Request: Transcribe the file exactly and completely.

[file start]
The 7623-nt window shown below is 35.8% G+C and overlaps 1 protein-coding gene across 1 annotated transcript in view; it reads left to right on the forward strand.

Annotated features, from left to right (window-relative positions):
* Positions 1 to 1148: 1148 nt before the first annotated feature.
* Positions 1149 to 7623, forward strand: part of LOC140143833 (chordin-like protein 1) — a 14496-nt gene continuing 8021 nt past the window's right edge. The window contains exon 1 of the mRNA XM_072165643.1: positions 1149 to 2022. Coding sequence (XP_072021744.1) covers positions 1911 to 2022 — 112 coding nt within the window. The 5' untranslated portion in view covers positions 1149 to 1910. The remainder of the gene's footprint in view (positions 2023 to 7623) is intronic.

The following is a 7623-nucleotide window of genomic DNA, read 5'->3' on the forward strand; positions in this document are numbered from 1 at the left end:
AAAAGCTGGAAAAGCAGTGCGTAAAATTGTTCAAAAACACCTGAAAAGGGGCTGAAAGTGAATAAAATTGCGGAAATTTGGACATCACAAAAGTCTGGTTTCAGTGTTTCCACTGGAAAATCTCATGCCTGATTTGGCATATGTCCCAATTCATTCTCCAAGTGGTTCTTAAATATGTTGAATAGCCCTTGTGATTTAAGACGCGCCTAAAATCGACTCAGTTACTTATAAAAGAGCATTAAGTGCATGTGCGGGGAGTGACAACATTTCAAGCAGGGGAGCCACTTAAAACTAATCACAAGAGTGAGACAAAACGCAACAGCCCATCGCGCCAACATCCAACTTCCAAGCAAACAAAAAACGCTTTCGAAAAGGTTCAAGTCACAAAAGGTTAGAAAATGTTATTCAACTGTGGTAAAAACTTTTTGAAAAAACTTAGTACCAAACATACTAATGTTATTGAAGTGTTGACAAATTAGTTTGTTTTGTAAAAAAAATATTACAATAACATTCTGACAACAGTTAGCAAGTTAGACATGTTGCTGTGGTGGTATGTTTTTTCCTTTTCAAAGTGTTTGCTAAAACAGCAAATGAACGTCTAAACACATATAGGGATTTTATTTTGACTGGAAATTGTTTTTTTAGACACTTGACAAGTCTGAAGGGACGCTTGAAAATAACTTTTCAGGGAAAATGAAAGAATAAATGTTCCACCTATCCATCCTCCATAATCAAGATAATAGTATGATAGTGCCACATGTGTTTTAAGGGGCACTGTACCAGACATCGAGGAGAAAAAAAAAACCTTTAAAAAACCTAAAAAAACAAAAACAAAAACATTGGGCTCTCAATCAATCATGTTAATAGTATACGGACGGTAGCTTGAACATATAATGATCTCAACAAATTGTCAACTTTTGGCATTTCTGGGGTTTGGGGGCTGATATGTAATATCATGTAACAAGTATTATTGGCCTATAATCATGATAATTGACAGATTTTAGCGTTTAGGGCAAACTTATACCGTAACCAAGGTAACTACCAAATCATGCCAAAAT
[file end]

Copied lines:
The 7623-nt window shown below is 35.8% G+C and overlaps 1 protein-coding gene across 1 annotated transcript in view; it reads left to right on the forward strand.

Annotated features, from left to right (window-relative positions):
* Positions 1 to 1148: 1148 nt before the first annotated feature.
* Positions 1149 to 7623, forward strand: part of LOC140143833 (chordin-like protein 1) — a 14496-nt gene continuing 8021 nt past the window's right edge. The window contains exon 1 of the mRNA XM_072165643.1: positions 1149 to 2022. Coding sequence (XP_072021744.1) covers positions 1911 to 2022 — 112 coding nt within the window. The 5' untranslated portion in view covers positions 1149 to 1910. The remainder of the gene's footprint in view (positions 2023 to 7623) is intronic.

The following is a 7623-nucleotide window of genomic DNA, read 5'->3' on the forward strand; positions in this document are numbered from 1 at the left end:
AAAAGCTGGAAAAGCAGTGCGTAAAATTGTTCAAAAACACCTGAAAAGGGGCTGAAAGTGAATAAAATTGCGGAAATTTGGACATCACAAAAGTCTGGTTTCAGTGTTTCCACTGGAAAATCTCATGCCTGATTTGGCATATGTCCCAATTCATTCTCCAAGTGGTTCTTAAATATGTTGAATAGCCCTTGTGATTTAAGACGCGCCTAAAATCGACTCAGTTACTTATAAAAGAGCATTAAGTGCATGTGCGGGGAGTGACAACATTTCAAGCAGGGGAGCCACTTAAAACTAATCACAAGAGTGAGACAAAACGCAACAGCCCATCGCGCCAACATCCAACTTCCAAGCAAACAAAAAACGCTTTCGAAAAGGTTCAAGTCACAAAAGGTTAGAAAATGTTATTCAACTGTGGTAAAAACTTTTTGAAAAAACTTAGTACCAAACATACTAATGTTATTGAAGTGTTGACAAATTAGTTTGTTTTGTAAAAAAAATATTACAATAACATTCTGACAACAGTTAGCAAGTTAGACATGTTGCTGTGGTGGTATGTTTTTTCCTTTTCAAAGTGTTTGCTAAAACAGCAAATGAACGTCTAAACACATATAGGGATTTTATTTTGACTGGAAATTGTTTTTTTAGACACTTGACAAGTCTGAAGGGACGCTTGAAAATAACTTTTCAGGGAAAATGAAAGAATAAATGTTCCACCTATCCATCCTCCATAATCAAGATAATAGTATGATAGTGCCACATGTGTTTTAAGGGGCACTGTACCAGACATCGAGGAGAAAAAAAAAACCTTTAAAAAACCTAAAAAAACAAAAACAAAAACATTGGGCTCTCAATCAATCATGTTAATAGTATACGGACGGTAGCTTGAACATATAATGATCTCAACAAATTGTCAACTTTTGGCATTTCTGGGGTTTGGGGGCTGATATGTAATATCATGTAACAAGTATTATTGGCCTATAATCATGATAATTGACAGATTTTAGCGTTTAGGGCAAACTTATACCGTAACCAAGGTAACTACCAAATCATGCCAAAAT